In the planning stages of a trip to Israel and worried about all the things you might not know about?
Don’t worry, we’ve got you covered for those important details so that you can be sure to have a seamless vacation.
When should I go?
With an average of 300 sunny days a year, it’s not difficult to pick a time to visit Israel. However, some months are better than others.
During the winter months, you will experience some rain and wind, especially if you’re by the coast.
In elevated areas like Jerusalem and in the north of the country, the temperature gets noticeable colder than in Tel Aviv, and it occasionally snows!
In the summer months, the weather is very hot and humid, with temperatures in the 30s or even the 40s during the months of July and August. Generally, the best time to visit is between April-June or September-November, when the heat is more bearable. High season for tourism is around the Easter holiday in April, the summer months, and Christmas, so for those wanting to beat the crowds, it’s best to avoid those time periods.
What do I need to pack?
The one obvious though often forgotten thing – a bathing suit!
Even during the winter months, swimming in the Dead Sea is still possible as it is warmer down in the desert.
During the summer, you’ll definitely want to go for a dip in the Galilee, Mediterranean, or the Red Sea!
If you’re visiting in the winter, be sure to pack a few layers like sweaters, a raincoat, or a light jacket. Comfortable shoes or hiking boots are also a must for those who want to explore the terrain as much as possible.
Packing a scarf or head covering is also a good idea, as you may need it when you visit the holy sites as it is necessary to cover your head, shoulders, or knees at certain sites.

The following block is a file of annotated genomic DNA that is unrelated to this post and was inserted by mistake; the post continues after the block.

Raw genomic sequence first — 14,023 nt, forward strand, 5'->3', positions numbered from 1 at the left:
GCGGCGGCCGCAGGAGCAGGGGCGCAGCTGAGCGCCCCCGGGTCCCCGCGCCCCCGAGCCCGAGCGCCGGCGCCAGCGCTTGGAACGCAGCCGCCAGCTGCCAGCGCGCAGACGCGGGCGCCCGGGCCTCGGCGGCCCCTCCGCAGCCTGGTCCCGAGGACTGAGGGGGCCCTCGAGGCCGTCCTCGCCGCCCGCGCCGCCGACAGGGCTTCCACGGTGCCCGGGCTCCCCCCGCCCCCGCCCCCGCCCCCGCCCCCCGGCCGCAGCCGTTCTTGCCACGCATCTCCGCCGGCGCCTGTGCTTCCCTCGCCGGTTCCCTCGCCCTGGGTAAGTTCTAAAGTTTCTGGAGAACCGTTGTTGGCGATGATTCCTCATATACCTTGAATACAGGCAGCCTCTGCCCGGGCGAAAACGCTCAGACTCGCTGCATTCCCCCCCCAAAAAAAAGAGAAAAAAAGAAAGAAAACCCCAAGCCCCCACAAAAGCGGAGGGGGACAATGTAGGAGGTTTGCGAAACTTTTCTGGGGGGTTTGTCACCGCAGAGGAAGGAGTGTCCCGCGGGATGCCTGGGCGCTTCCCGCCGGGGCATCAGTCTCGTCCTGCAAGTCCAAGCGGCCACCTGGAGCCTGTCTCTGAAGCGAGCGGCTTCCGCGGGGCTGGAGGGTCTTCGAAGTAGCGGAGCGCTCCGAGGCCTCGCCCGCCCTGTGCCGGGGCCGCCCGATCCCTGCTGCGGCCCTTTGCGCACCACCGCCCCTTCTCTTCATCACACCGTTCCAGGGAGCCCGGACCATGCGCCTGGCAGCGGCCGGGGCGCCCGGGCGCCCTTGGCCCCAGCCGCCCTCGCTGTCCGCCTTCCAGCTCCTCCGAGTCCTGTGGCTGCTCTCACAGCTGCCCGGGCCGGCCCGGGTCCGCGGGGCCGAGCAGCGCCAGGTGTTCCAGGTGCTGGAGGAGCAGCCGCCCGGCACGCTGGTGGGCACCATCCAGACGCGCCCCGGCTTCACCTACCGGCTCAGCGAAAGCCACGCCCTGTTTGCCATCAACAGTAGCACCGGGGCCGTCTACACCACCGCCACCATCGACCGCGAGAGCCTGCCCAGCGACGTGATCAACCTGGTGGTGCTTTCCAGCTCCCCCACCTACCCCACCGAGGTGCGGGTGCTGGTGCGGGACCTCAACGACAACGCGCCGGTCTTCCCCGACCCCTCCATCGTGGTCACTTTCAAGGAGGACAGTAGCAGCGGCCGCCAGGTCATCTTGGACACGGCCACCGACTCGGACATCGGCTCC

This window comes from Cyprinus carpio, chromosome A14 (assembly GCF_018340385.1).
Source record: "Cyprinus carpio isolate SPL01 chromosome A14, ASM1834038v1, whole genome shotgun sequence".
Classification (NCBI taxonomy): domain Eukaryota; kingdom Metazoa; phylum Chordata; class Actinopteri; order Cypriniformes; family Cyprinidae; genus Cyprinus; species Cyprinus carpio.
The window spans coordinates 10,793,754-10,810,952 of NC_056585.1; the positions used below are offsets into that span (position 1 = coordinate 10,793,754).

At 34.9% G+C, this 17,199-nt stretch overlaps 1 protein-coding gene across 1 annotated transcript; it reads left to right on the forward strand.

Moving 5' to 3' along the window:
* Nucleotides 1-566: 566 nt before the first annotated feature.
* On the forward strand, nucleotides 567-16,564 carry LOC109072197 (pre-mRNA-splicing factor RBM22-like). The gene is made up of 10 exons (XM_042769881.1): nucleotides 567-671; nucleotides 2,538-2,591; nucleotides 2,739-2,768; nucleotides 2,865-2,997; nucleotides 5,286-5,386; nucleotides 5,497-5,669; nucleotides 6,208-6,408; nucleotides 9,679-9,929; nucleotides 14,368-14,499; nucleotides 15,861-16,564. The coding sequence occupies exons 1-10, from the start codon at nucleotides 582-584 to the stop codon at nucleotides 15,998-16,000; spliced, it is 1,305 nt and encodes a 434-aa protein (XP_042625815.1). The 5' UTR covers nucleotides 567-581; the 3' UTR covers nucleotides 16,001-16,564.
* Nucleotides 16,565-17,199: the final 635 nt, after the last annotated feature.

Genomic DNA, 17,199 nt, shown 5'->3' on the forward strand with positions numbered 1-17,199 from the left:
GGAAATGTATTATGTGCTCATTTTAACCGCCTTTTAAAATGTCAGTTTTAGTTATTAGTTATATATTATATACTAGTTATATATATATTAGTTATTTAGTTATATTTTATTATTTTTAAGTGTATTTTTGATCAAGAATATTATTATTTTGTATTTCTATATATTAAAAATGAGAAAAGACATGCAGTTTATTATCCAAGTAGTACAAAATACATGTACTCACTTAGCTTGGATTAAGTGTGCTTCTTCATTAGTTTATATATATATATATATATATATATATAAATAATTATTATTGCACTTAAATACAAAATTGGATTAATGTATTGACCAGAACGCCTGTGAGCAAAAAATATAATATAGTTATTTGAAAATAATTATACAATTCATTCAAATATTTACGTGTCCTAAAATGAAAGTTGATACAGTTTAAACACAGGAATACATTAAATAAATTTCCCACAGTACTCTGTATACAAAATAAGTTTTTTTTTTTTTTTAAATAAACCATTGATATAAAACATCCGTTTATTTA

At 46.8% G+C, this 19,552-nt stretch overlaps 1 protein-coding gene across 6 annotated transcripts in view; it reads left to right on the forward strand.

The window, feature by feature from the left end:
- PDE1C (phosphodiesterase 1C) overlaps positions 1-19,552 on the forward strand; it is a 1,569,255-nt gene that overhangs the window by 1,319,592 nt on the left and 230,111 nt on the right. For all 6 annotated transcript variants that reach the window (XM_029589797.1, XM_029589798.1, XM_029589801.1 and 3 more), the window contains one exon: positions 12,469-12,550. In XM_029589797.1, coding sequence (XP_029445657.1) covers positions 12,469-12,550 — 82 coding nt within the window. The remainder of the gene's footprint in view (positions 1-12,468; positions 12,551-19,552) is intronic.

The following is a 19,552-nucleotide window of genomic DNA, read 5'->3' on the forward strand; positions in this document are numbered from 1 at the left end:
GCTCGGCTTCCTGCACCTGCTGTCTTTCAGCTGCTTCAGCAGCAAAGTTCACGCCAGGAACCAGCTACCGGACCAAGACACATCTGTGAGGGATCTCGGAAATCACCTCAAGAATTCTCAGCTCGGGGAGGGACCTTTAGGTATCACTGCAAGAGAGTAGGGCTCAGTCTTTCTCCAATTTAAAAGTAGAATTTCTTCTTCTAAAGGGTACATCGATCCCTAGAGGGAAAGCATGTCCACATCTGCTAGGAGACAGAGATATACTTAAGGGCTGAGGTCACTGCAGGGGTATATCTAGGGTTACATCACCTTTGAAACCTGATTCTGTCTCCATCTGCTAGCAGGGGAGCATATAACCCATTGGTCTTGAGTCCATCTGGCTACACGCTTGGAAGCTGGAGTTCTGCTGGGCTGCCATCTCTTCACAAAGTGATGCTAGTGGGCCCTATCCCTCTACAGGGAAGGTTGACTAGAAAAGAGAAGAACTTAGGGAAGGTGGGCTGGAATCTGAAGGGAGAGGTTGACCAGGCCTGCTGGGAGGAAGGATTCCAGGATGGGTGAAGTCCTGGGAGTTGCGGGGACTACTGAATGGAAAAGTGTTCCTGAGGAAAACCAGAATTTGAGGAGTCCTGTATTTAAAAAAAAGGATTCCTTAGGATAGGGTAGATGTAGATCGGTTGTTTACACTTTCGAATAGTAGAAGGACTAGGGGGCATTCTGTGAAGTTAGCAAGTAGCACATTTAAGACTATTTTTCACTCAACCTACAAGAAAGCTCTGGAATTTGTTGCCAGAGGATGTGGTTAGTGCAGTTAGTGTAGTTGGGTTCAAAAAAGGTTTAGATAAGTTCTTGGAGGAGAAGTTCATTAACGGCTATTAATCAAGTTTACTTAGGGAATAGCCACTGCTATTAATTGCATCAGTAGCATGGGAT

Will my hair dryer work?
Good news for all Europeans – yes, it will!
Israel uses the European two-prong plug and runs on the same 220 voltage as European countries.
For any electronics not using the European plug, you’ll need an adapter or a converter if your electronic device isn’t running on 220 voltages.
How do I get around?
Getting around the cities or the entire country is fairly easy with public transportation.
You can travel by train, bus, or a communal taxi-van called a monit sherut, all of which operate within and between cities.
Download the Moovit app to make transportation a breeze.
In Tel Aviv, you can also rent bikes by the hour to explore the city in a different way.
Alternatively, you can sign up for different services like Car2go or AutoTel for pay-per-use cars.
Is it safe?
Many visitors to Israel are surprised by how safe they feel here, some even say it is safer than their hometown or country!
It may be off-putting to see young boys and girls in army uniform carrying around weapons, but you have nothing to be afraid of.
It is also normal to have your bag checked when going into a public office or space, like a mall, museum, bus terminal, or holy sites.
Will I understand anything?
Yes! Though Hebrew and Arabic are both Israel’s official languages, almost everyone here speaks English.
You’ll also find all road signs in English, and you can ask for English menus at most restaurants.
You’d even be surprised at how multilingual Israel can be!
Especially in cities like Tel Aviv, Netanya, Jerusalem, or Ashdod, where there are large international communities, so expect to hear a lot of French, Russian, or German.
How much money should I bring with me?
That depends on how much you want to spend.
Israel is not as cheap as some may think, however prices are comparable to some Western European countries.
Of course, there are cheaper options, like ‘street food.’ A shawarma or falafel will be much cheaper (and possibly even tastier!) option for those wanting to save money.
Credit cards are widely accepted, but be sure to have cash on you regardless.
Is there anything else I should know?
Yes, the work week in Israel is based around the Sabbath, or day of rest, which is every Friday evening until Saturday evening.
This means that many places, like malls, businesses, offices, and restaurants are closed during this time.
However, you will likely find some cafes, restaurants, corner stores, or grocery shops open on Saturdays, especially in Tel Aviv where many places stay open.
Public transportation is also unavailable during this time period every week (except for the monit sheruts, which run 24/7).
The same applies to Jewish holidays, most notably Yom Kippur which normally falls around the end of September or early October.
During this holiday, everything is closed and even cars will not drive for a period of 24 hours.